Ticket: $15 USD per person.

Canal tour through Copenhagen
Canal tour through Copenhagen

In some parts of the route, our guide turned the mic off to be respectful of residential "quiet zones," the clip below is from one of those moments.

Spend the afternoon in Malmö, Sweden

Just 30 minutes away via train, you can explore the coastal city of Malmö. You'll have a chance to gaze at amazing architecture, peek inside historic churches, and grab a bite in the bustling city square.

City center in Malmo, Sweden
City center in Malmo, Sweden

You can purchase your ticket at Copenhagen's central station located by Tivoli Square, trains depart every 20 minutes giving you some flexibility. I paid less than 20 dollars for my ticket so it's pretty affordable. I also took my passport with me just in case -- although no one asked for it. Better safe than sorry. Also, don't be afraid to ask staff for help in locating what platform you should be on, it's busy and can be a bit confusing.

Location: Banegårdspladsen 1, 1570 København V

By this point in the day, I needed some food! I stumbled upon this cool cafe/record store called Folk & Rock. The two-level shop also hosts mini-concerts. After scarfing down a spinach quiche, I roamed the top floor to check out their selection. Such a variety, not to mention the band merch and posters.

Location: Skomakaregatan 11, 211 34 Malmö, Sweden

Hours: Monday-Thursday 11 am-6 pm

Friday 11 am - 8 pm

Saturday 10 am- 6 pm

Sunday noon -6 pm

Due to time constraints, I wasn't able to see everything but here are a few recommended attractions:

  • Turning Torso

According to Planetware, "The Turning Torso is Sweden's most talked-about is the tallest building in Scandinavia [and] the world's first twisted skyscraper."

  • Malmö Art Gallery (free!)

  • Malmö Castle "It is the oldest preserved Renaissance castle in the Nordics."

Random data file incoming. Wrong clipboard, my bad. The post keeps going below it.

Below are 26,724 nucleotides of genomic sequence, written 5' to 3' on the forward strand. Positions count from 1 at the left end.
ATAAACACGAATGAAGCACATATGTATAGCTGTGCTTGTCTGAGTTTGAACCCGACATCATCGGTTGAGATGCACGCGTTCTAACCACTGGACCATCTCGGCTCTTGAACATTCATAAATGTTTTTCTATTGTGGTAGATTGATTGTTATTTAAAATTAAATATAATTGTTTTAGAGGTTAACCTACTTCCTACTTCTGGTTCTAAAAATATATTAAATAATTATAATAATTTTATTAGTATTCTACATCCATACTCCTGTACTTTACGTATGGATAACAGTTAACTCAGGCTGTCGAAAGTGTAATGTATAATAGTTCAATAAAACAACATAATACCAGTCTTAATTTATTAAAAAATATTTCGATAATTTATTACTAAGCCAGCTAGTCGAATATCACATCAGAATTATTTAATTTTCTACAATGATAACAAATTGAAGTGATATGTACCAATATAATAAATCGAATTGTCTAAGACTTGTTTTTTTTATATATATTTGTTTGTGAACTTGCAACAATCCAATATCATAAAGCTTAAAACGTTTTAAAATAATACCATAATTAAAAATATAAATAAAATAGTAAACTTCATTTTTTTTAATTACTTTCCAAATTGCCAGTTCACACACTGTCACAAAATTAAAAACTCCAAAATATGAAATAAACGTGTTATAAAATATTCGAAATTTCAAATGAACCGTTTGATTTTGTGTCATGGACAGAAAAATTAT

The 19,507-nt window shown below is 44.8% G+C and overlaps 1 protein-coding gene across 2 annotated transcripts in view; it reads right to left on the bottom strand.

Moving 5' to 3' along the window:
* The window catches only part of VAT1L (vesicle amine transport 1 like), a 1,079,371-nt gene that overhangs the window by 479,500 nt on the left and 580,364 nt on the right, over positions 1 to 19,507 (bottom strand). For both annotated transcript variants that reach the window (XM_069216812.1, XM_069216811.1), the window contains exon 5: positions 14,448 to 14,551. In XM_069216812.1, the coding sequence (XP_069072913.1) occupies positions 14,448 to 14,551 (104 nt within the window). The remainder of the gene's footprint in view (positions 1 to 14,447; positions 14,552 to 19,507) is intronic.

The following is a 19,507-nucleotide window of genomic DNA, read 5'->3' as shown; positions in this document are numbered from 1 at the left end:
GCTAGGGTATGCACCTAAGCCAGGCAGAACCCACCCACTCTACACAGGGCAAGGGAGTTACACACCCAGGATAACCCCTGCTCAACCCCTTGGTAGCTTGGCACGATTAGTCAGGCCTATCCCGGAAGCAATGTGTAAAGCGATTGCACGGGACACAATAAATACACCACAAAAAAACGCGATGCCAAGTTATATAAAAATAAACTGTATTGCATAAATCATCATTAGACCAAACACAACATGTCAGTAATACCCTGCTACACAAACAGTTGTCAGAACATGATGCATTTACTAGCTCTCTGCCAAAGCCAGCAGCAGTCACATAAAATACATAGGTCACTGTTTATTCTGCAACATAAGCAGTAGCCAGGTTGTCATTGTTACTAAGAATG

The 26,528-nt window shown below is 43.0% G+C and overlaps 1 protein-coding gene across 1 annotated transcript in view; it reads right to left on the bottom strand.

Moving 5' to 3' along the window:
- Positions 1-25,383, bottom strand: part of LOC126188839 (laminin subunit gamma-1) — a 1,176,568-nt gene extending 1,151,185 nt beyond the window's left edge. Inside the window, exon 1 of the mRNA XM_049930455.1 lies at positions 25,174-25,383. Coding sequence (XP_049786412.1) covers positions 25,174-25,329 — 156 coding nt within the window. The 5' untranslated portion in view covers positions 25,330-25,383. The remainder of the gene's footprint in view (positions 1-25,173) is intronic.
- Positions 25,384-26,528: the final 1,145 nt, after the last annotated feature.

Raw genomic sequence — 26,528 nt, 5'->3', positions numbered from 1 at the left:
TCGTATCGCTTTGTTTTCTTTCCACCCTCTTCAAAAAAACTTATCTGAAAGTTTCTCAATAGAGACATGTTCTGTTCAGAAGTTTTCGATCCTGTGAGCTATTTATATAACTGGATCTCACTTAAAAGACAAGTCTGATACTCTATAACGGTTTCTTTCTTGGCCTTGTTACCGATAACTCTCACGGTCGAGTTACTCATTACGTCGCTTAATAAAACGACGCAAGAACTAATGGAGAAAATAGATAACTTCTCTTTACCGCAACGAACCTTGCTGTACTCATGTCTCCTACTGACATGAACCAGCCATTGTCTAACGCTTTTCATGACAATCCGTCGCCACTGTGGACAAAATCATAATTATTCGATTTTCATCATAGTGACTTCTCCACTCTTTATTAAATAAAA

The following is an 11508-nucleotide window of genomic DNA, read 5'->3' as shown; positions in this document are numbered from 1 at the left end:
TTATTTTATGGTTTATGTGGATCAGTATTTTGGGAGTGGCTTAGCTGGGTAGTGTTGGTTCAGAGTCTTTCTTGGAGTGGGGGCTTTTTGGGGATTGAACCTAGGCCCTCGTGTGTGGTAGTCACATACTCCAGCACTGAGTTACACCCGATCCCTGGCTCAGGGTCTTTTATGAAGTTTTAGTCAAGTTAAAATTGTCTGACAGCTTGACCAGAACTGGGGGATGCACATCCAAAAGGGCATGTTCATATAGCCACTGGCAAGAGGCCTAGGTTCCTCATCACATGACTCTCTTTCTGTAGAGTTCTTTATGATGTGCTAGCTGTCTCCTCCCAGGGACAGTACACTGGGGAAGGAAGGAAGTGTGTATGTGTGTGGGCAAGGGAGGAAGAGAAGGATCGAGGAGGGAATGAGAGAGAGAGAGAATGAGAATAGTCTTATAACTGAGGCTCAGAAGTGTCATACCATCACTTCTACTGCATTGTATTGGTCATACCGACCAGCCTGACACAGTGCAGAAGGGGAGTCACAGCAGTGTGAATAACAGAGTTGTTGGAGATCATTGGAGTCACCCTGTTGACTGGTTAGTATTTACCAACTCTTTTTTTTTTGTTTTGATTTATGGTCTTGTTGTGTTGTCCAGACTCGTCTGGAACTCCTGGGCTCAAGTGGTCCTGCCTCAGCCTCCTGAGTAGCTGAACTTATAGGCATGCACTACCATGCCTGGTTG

Day 3: Peaceful Morning at Nyhavn

Nyhavn is just as picturesque as you can imagine. If you want this place to yourself --wake up early! I set my alarm for 7 am to catch the sunrise. According to my tour guide, you will never see this area empty because the boat owners are paid to keep their boats stationed here for tourists! They have to coordinate when they want to take their boat out for vacation to ensure it’s always full.

Colorful 17th and 18th century boat houses line the waterfront at Nyhavn
Colorful 17th and 18th century boat houses line the waterfront at Nyhavn

Museum Crawl - SMK

I love the arts so I wanted to carve out some time to visit a few museums on my last day. SMK Museum is the most popular and for good reason. It has a blend of classic work and modern pieces, as well as a special Henrie Mattise exhibit. The cafe and gift shop on the first floor were also great spots to hang out. I made sure I was there as soon as it opened to get first dibs!


Tuesday – Sunday, 10 am – 6 pm

Wednesday, 10 am – 8 pm Monday, Closed

In a Roman Osteria, 1866, Carl Bloch
In a Roman Osteria, 1866, Carl Bloch

Rosenborg Castle

See treasures more than 400 years old at Rosenborg Castle. Here you'll be able to see home furnishings owned by royalty, art, tapestries, clothing, and all types of special keepsakes. You can explore the basement, ground level, and first and second floor.

"The castle began humbly as a small summer palace, but over the course of 28 years it went through four stages of development, and the castle we know today was finished in 1633. Christian IV loved to stay at the castle, which became his favourite."


11 am- 4pm daily

Monday, Closed

Rosenborg Castle in October
Rosenborg Castle in October

Amalienborg Museum

This museum is part of the royal palace. "A visit to Amalienborg Museum gives you access the private interiors of the most recent kings and queens along with an exhibit on the monarchy today with its many traditions." Other than seeing personal items belonging to the royal family, you can also see the changing of the guards at noon!

Hours often change so make sure you check them before booking a ticket!

Design Musesum

For my final museum, I decided to squeeze in the Design Museum. It was the most interesting cosidering the tyes of art installations and how it showed the evolution of furniture and home interiors over the decades. If you're looking for funky decor inspiration, this is the place to be.

Tuesday – Sunday, 10 am – 6 pm

Thursday, 10 am – 8 pm

Monday, closed

Denmark's Design Museum
Denmark's Design Museum

Dinner at John & Woo

After hours of walking and art gazing, I needed to fuel up. I had dinner at John & Woo, felt like eating some comfort food so I ordered a classic burger and fries with an aperol spritz. The place has a nice ambiance, cozy and quite but elevated.

With a full stomach, I headed back to my hotel to relax and spend my last morning picking up souvenirs before catching my flight to Amsterdam where I met up with a friend. I came to Denmark not knowing what to expect and surprised myself at how capable I am of navigating a new place on my own. This is a great first solo trip for my fellow female travelers -- but truly for anyone! I felt safe but still used common sense!

If you have any questions, feel free to reach out!